You’d just about have to be from another planet not to be aware that the flu has struck Kansas and most other states earlier this year than is normally the case. Updates appear regularly in newspapers, on television, office water coolers and anywhere else people meet.
And unless doctors think it’s a bad idea, most folks have to be either indestructible or stubborn to the point of idiocy not to have gotten, or at least sought, a flu shot. It’s amazing how many people who shrug off flu shots because they “never get the flu” come down with it. Public health officials acknowledge that flu shots don’t come with guarantees, but the shots do substantially decrease the risk that you’ll get the flu and will likely result in milder symptoms that would occur otherwise.
The reality is, if you skip the flu shot, you’re at greater risk of contracting the flu, making yourself miserable and perhaps running up medical bills that could be harder to pay because you might also miss work. But the grief often doesn’t stop there. Chances are you’ll also make someone else sick — a spouse or a child, perhaps — or friends or co-workers who aren’t likely to appreciate it.
Washing your hands regularly will help stave off the flu, as will keeping your fingers out of your mouth, eyes and nose, places where viruses often enter the body. And please cover your mouth when you cough of sneeze; it’s more than a courtesy, if you’ve caught something, this will help keep it from spreading.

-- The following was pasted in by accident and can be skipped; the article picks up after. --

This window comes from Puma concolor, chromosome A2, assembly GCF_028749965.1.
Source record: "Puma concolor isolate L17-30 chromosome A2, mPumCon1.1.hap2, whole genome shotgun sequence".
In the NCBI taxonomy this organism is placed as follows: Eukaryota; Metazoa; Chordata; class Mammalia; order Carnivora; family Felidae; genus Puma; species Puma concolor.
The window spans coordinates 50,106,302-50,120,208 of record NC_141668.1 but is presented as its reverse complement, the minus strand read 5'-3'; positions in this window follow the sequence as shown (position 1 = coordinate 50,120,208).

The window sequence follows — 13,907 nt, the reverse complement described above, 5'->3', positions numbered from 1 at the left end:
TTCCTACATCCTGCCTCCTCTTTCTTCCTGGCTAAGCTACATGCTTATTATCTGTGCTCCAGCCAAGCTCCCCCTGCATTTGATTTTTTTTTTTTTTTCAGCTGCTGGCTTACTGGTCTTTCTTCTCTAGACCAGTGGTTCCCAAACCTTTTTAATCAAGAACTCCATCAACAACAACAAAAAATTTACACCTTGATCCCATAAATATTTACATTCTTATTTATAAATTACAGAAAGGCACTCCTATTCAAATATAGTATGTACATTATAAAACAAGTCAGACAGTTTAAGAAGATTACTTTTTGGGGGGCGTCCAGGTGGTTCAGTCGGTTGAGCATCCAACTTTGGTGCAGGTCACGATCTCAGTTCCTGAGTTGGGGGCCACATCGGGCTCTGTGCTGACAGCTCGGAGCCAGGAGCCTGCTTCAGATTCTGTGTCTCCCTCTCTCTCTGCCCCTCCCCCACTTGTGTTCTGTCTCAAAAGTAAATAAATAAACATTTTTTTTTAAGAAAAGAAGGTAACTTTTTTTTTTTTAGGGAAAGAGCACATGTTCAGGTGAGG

The latest word from national public health officials is that the flu has reached epidemic levels and is considered widespread in most states. In some parts of the country, vaccine supplies are dwindling. Fortunately, the number of cases is beginning to drop in areas where the flu struck first, but even in those places the threat persists.
The flu is serious business, particularly for young children, the elderly, people with medical problems. Typically, 30,000 to 40,000 Americans die from flu-associated illnesses each year. Last year alone, more than 1,300 Kansans died from illnesses associated with the flu.
Don’t be one of this year’s victims. Use common-sense precautions and get a flu shot. It’s not too late in the season, and the Riley County Health Department and other local outlets still have supplies. It’ll be well worth the trouble.